An SR-22 is not a type of insurance. It’s a filing with the state that proves you have insurance.
Many insurance companies on the standard market can file an SR-22 on your behalf, although not all offer the service. In some cases, a driver’s record may disqualify them for coverage on the open market. In that case, there is a program to help.
The Illinois Automobile Insurance Plan (ILAIP) helps high-risk drivers to get coverage by placing them through a pool of insurance companies. Every company in the state is required to participate.
This is a last-ditch option that is only available to those that have tried to get coverage on the open market. It will be expensive but rates are regulated, and it will get you on the road legally while you work on improving your record.
Shopping around is your best bet for finding coverage at a low price since the state of Illinois doesn’t currently offer a low-cost plan. Take a look back at the price comparison chart above and you’ll see which companies generally have lower rates.
There is nothing in the law the governs what full glass coverage an insurance company has to offer. A lot of auto insurance companies do offer a windshield repair or replacement endorsement, but with others, it is simply covered as part of your comprehensive coverage. That means its subject to the comprehensive deductible.
The law allows insurance companies to use aftermarket or used parts in repairs, including windshields, but they do have to notify you in writing and you have the right to refuse. You may be required to pay the difference if you refuse.
Automobile Insurance Fraud in Illinois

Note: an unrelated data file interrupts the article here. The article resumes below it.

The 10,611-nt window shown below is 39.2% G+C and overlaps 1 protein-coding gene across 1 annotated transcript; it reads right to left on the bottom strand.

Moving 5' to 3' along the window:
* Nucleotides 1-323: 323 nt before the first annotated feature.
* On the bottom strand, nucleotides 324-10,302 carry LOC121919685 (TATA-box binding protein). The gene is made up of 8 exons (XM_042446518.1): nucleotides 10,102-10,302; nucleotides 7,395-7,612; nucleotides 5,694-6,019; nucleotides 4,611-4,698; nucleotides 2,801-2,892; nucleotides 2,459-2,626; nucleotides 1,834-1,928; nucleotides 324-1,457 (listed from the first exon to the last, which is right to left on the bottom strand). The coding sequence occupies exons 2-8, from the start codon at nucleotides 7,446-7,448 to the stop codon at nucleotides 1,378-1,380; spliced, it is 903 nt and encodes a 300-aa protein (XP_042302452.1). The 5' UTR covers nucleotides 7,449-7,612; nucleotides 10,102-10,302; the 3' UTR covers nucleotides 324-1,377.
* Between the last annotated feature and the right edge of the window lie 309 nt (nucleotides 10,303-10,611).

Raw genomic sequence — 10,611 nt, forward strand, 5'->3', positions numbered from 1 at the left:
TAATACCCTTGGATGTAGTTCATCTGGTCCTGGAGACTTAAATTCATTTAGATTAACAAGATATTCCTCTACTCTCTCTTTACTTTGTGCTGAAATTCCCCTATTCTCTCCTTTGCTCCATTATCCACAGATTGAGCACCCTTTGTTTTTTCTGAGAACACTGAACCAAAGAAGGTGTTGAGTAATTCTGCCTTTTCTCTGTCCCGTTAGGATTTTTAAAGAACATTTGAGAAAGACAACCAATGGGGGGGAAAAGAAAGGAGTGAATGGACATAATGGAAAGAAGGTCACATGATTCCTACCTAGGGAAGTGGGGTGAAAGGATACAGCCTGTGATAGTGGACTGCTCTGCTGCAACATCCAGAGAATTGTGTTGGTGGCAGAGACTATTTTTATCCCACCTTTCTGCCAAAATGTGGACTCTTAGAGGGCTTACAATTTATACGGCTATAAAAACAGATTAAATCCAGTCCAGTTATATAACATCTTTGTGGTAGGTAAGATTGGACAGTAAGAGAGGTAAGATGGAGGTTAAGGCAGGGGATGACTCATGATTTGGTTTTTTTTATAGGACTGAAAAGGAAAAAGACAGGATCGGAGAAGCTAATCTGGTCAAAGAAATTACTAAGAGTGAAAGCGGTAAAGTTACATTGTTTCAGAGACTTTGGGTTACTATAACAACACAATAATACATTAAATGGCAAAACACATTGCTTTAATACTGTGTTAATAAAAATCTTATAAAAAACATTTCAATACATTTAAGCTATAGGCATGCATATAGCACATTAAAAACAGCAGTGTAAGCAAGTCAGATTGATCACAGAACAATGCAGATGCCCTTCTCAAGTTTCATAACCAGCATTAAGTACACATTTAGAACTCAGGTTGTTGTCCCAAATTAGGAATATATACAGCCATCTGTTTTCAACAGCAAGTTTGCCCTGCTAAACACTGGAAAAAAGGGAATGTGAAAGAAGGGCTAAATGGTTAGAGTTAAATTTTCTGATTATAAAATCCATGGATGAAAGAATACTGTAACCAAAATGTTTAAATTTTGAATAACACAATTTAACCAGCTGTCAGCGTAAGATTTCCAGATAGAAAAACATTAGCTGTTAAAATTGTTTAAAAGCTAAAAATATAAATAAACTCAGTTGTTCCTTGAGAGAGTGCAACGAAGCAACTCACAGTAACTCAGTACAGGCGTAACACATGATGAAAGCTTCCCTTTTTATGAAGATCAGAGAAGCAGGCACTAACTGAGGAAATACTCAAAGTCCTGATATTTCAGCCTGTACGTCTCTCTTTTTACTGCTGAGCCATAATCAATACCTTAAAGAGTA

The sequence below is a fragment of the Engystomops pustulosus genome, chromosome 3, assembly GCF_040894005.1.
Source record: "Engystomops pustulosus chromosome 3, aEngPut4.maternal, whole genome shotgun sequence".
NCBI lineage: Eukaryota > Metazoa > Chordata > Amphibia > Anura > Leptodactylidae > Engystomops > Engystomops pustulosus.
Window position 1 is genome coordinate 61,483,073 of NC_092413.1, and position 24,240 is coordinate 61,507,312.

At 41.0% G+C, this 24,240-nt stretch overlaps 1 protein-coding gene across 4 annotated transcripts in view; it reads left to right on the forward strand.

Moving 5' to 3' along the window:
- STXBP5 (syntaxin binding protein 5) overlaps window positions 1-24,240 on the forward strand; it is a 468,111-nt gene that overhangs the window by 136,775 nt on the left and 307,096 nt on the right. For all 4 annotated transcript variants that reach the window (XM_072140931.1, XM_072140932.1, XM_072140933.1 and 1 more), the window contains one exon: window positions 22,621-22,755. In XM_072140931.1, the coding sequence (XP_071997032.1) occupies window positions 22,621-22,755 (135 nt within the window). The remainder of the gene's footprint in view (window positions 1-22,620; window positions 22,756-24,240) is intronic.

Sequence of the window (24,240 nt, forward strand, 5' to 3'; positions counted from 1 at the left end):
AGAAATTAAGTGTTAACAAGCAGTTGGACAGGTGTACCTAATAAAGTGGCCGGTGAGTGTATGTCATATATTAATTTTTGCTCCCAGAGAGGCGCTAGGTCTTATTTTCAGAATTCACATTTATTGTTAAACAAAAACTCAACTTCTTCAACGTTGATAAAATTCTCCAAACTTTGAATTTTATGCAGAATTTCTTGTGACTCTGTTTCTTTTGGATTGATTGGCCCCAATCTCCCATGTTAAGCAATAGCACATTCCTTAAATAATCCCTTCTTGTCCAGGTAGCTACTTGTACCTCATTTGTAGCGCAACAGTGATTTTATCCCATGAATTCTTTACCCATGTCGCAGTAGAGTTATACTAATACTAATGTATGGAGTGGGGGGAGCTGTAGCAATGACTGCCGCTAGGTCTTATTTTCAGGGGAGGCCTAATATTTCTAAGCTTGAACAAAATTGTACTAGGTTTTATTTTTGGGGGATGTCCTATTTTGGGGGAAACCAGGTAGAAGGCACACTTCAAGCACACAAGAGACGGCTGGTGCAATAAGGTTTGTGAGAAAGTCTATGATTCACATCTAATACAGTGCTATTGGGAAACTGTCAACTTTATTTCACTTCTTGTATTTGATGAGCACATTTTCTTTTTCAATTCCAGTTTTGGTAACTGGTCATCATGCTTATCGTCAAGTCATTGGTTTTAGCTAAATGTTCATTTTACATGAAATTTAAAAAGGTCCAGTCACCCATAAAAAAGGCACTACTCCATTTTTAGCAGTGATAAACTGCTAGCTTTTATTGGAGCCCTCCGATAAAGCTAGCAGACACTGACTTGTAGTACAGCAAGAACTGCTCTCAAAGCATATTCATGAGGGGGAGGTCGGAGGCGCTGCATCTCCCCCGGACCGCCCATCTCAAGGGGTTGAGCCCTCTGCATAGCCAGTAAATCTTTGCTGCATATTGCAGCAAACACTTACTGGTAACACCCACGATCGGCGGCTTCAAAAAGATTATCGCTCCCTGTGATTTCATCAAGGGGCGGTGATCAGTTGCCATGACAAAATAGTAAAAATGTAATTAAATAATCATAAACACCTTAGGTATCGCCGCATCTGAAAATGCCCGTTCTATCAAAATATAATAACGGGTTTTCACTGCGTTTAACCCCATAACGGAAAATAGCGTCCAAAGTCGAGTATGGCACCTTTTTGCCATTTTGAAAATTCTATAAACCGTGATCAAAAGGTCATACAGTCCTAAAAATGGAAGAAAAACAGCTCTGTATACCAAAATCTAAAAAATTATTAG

Insurance fraud is a crime in Illinois, with increasing penalties depending on the financial loss caused by the fraud. The Illinois Penal Code outlines the possible sentence for a fraud conviction.
|Dollar Amount of Fraud||Crime Classification||Penalties|
|$300 or less||Class A Misdemeanor||Up to 1 year in jail
Up to $2,500 in fines
|More than $300 but less than $1,000||Class 3 Felony||2 to 5 years in prison|
|More than $10,000 but less than $100,000||Class 2 Felony||3 to 7 years in prison|
|More than $100,000||Class 1 Felony||4 to 15 years in prison|
Any defrauded amount over $300 is a felony in Illinois.
Fraud can be reported to the Illinois Chapter of the International Association of Special Investigation Units (IASIU).
Statute of Limitations
Illinois has a statute of limitations for claims against another person both for personal injury and for property damage.
You can make a personal injury claim up to two years after the incident, while a property damage claim can be made up to five years after the incident.
State Specific Laws
Illinois laws are generally in line with what most states require and prohibit, but here’s one that’s worth knowing.
You will have to tuck those fuzzy dice away when you enter the state.
Illinois law prohibits hanging anything from your rearview mirror that could obstruct your view. Police can and have pulled people over for not only fuzzy dice but air fresheners and even handicapped parking placards. They’re one of a few states that have such a law on the books.
While it sounds like one of those silly laws that are outdated, there have been incidents where obstructions have caused accidents. Better safe than sorry.
Vehicle Licensing Laws
The Illinois Driver Services department of the Office of the Secretary of State handles all of the new driver licensing and renewal of driver licenses in the state. A variety of rules and procedures are involved in vehicle and driver licensing.
Penalties for Driving Without Insurance
If you’re convicted of driving without insurance in Illinois, there are some pretty stiff penalties.
- For a first or second offense, there is a minimum fine of $500. The vehicle plates will be suspended until proof of insurance is provided and a $100 reinstatement fee is paid, and the driver’s license will be suspended for three months.